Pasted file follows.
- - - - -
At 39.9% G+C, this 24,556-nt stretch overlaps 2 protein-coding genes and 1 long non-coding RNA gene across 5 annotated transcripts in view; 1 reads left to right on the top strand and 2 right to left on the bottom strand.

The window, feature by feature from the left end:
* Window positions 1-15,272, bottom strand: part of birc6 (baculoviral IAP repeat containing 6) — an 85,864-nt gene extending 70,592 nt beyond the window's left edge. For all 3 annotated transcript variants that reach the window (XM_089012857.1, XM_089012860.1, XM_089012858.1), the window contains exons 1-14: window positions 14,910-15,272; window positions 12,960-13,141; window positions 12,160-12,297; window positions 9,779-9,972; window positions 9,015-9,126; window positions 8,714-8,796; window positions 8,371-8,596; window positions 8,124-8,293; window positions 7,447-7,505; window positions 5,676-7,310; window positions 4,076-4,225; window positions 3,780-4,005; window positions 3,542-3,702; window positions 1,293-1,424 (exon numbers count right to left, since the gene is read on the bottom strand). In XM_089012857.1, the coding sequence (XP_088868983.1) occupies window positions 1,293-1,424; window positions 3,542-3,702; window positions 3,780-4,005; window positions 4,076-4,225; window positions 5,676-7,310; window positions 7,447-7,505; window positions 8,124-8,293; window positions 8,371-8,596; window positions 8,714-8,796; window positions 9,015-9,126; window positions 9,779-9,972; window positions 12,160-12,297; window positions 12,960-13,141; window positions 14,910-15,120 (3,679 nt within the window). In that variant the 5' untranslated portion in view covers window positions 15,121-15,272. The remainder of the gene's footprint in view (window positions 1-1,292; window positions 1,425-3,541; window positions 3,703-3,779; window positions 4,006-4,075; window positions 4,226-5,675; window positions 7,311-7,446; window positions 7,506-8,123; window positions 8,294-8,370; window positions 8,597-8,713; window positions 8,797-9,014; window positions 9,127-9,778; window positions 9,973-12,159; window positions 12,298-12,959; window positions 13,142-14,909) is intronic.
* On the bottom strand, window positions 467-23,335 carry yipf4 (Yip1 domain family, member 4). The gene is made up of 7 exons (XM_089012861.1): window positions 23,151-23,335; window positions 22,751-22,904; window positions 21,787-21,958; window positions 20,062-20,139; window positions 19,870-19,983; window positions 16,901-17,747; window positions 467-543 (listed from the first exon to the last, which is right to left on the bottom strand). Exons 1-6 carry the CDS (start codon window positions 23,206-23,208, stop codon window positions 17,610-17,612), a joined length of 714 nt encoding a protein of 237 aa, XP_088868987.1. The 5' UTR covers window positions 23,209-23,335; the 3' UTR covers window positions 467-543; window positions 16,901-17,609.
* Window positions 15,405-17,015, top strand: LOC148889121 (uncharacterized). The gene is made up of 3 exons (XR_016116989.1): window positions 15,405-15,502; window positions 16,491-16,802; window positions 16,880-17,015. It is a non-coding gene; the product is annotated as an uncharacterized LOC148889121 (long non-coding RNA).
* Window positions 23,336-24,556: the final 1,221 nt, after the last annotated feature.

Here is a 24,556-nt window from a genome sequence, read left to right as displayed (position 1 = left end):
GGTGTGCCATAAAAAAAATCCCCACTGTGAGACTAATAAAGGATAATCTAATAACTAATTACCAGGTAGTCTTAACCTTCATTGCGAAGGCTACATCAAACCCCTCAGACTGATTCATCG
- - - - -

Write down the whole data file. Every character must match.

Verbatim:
At 39.9% G+C, this 24,556-nt stretch overlaps 2 protein-coding genes and 1 long non-coding RNA gene across 5 annotated transcripts in view; 1 reads left to right on the top strand and 2 right to left on the bottom strand.

The window, feature by feature from the left end:
* Window positions 1-15,272, bottom strand: part of birc6 (baculoviral IAP repeat containing 6) — an 85,864-nt gene extending 70,592 nt beyond the window's left edge. For all 3 annotated transcript variants that reach the window (XM_089012857.1, XM_089012860.1, XM_089012858.1), the window contains exons 1-14: window positions 14,910-15,272; window positions 12,960-13,141; window positions 12,160-12,297; window positions 9,779-9,972; window positions 9,015-9,126; window positions 8,714-8,796; window positions 8,371-8,596; window positions 8,124-8,293; window positions 7,447-7,505; window positions 5,676-7,310; window positions 4,076-4,225; window positions 3,780-4,005; window positions 3,542-3,702; window positions 1,293-1,424 (exon numbers count right to left, since the gene is read on the bottom strand). In XM_089012857.1, the coding sequence (XP_088868983.1) occupies window positions 1,293-1,424; window positions 3,542-3,702; window positions 3,780-4,005; window positions 4,076-4,225; window positions 5,676-7,310; window positions 7,447-7,505; window positions 8,124-8,293; window positions 8,371-8,596; window positions 8,714-8,796; window positions 9,015-9,126; window positions 9,779-9,972; window positions 12,160-12,297; window positions 12,960-13,141; window positions 14,910-15,120 (3,679 nt within the window). In that variant the 5' untranslated portion in view covers window positions 15,121-15,272. The remainder of the gene's footprint in view (window positions 1-1,292; window positions 1,425-3,541; window positions 3,703-3,779; window positions 4,006-4,075; window positions 4,226-5,675; window positions 7,311-7,446; window positions 7,506-8,123; window positions 8,294-8,370; window positions 8,597-8,713; window positions 8,797-9,014; window positions 9,127-9,778; window positions 9,973-12,159; window positions 12,298-12,959; window positions 13,142-14,909) is intronic.
* On the bottom strand, window positions 467-23,335 carry yipf4 (Yip1 domain family, member 4). The gene is made up of 7 exons (XM_089012861.1): window positions 23,151-23,335; window positions 22,751-22,904; window positions 21,787-21,958; window positions 20,062-20,139; window positions 19,870-19,983; window positions 16,901-17,747; window positions 467-543 (listed from the first exon to the last, which is right to left on the bottom strand). Exons 1-6 carry the CDS (start codon window positions 23,206-23,208, stop codon window positions 17,610-17,612), a joined length of 714 nt encoding a protein of 237 aa, XP_088868987.1. The 5' UTR covers window positions 23,209-23,335; the 3' UTR covers window positions 467-543; window positions 16,901-17,609.
* Window positions 15,405-17,015, top strand: LOC148889121 (uncharacterized). The gene is made up of 3 exons (XR_016116989.1): window positions 15,405-15,502; window positions 16,491-16,802; window positions 16,880-17,015. It is a non-coding gene; the product is annotated as an uncharacterized LOC148889121 (long non-coding RNA).
* Window positions 23,336-24,556: the final 1,221 nt, after the last annotated feature.

Here is a 24,556-nt window from a genome sequence, read left to right as displayed (position 1 = left end):
GGTGTGCCATAAAAAAAATCCCCACTGTGAGACTAATAAAGGATAATCTAATAACTAATTACCAGGTAGTCTTAACCTTCATTGCGAAGGCTACATCAAACCCCTCAGACTGATTCATCG